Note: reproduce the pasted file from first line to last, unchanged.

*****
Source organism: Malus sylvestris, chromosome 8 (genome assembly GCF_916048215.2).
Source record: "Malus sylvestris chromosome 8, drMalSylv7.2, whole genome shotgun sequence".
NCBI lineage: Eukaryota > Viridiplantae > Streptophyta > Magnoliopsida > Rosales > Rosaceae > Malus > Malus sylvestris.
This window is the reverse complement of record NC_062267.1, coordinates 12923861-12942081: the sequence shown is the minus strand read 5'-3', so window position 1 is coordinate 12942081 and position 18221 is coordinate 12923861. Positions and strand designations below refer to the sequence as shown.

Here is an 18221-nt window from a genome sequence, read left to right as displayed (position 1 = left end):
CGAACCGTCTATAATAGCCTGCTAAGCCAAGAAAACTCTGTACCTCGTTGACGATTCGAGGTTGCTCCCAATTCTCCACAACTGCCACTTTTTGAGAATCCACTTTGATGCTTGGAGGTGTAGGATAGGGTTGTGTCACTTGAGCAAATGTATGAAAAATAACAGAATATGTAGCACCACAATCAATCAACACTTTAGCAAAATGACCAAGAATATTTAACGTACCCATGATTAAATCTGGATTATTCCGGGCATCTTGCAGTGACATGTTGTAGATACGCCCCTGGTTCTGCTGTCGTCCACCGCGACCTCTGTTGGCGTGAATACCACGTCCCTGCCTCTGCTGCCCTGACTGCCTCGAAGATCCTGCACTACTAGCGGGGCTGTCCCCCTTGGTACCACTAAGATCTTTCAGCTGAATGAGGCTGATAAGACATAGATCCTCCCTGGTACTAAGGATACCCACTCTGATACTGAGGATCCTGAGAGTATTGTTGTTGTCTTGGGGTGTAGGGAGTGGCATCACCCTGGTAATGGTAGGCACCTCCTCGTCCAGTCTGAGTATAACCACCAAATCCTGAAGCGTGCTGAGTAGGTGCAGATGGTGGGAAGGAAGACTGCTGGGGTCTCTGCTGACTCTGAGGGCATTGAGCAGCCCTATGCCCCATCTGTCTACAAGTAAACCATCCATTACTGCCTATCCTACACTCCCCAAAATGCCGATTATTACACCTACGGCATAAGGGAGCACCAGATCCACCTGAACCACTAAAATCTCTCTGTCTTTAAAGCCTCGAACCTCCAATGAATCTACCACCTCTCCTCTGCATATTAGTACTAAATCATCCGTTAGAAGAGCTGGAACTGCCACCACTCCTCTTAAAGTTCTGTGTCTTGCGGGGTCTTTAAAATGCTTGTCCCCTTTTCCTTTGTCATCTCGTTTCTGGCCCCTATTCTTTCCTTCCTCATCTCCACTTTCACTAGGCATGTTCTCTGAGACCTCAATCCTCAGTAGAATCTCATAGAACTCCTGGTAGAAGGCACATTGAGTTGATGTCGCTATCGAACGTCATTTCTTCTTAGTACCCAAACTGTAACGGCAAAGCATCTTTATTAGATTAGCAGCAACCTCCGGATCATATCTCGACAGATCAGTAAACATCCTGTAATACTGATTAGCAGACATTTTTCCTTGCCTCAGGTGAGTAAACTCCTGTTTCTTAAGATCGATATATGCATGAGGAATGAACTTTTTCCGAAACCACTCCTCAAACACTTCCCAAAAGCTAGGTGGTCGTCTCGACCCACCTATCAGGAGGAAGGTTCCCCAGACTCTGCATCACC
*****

Source organism: Malus sylvestris, chromosome 8 (genome assembly GCF_916048215.2).
Source record: "Malus sylvestris chromosome 8, drMalSylv7.2, whole genome shotgun sequence".
NCBI lineage: Eukaryota > Viridiplantae > Streptophyta > Magnoliopsida > Rosales > Rosaceae > Malus > Malus sylvestris.
This window is the reverse complement of record NC_062267.1, coordinates 12923861-12942081: the sequence shown is the minus strand read 5'-3', so window position 1 is coordinate 12942081 and position 18221 is coordinate 12923861. Positions and strand designations below refer to the sequence as shown.

Here is an 18221-nt window from a genome sequence, read left to right as displayed (position 1 = left end):
CGAACCGTCTATAATAGCCTGCTAAGCCAAGAAAACTCTGTACCTCGTTGACGATTCGAGGTTGCTCCCAATTCTCCACAACTGCCACTTTTTGAGAATCCACTTTGATGCTTGGAGGTGTAGGATAGGGTTGTGTCACTTGAGCAAATGTATGAAAAATAACAGAATATGTAGCACCACAATCAATCAACACTTTAGCAAAATGACCAAGAATATTTAACGTACCCATGATTAAATCTGGATTATTCCGGGCATCTTGCAGTGACATGTTGTAGATACGCCCCTGGTTCTGCTGTCGTCCACCGCGACCTCTGTTGGCGTGAATACCACGTCCCTGCCTCTGCTGCCCTGACTGCCTCGAAGATCCTGCACTACTAGCGGGGCTGTCCCCCTTGGTACCACTAAGATCTTTCAGCTGAATGAGGCTGATAAGACATAGATCCTCCCTGGTACTAAGGATACCCACTCTGATACTGAGGATCCTGAGAGTATTGTTGTTGTCTTGGGGTGTAGGGAGTGGCATCACCCTGGTAATGGTAGGCACCTCCTCGTCCAGTCTGAGTATAACCACCAAATCCTGAAGCGTGCTGAGTAGGTGCAGATGGTGGGAAGGAAGACTGCTGGGGTCTCTGCTGACTCTGAGGGCATTGAGCAGCCCTATGCCCCATCTGTCTACAAGTAAACCATCCATTACTGCCTATCCTACACTCCCCAAAATGCCGATTATTACACCTACGGCATAAGGGAGCACCAGATCCACCTGAACCACTAAAATCTCTCTGTCTTTAAAGCCTCGAACCTCCAATGAATCTACCACCTCTCCTCTGCATATTAGTACTAAATCATCCGTTAGAAGAGCTGGAACTGCCACCACTCCTCTTAAAGTTCTGTGTCTTGCGGGGTCTTTAAAATGCTTGTCCCCTTTTCCTTTGTCATCTCGTTTCTGGCCCCTATTCTTTCCTTCCTCATCTCCACTTTCACTAGGCATGTTCTCTGAGACCTCAATCCTCAGTAGAATCTCATAGAACTCCTGGTAGAAGGCACATTGAGTTGATGTCGCTATCGAACGTCATTTCTTCTTAGTACCCAAACTGTAACGGCAAAGCATCTTTATTAGATTAGCAGCAACCTCCGGATCATATCTCGACAGATCAGTAAACATCCTGTAATACTGATTAGCAGACATTTTTCCTTGCCTCAGGTGAGTAAACTCCTGTTTCTTAAGATCGATATATGCATGAGGAATGAACTTTTTCCGAAACCACTCCTCAAACACTTCCCAAAAGCTAGGTGGTCGTCTCGACCCACCTATCAGGAGGAAGGTTCCCCAGACTCTGCATCACC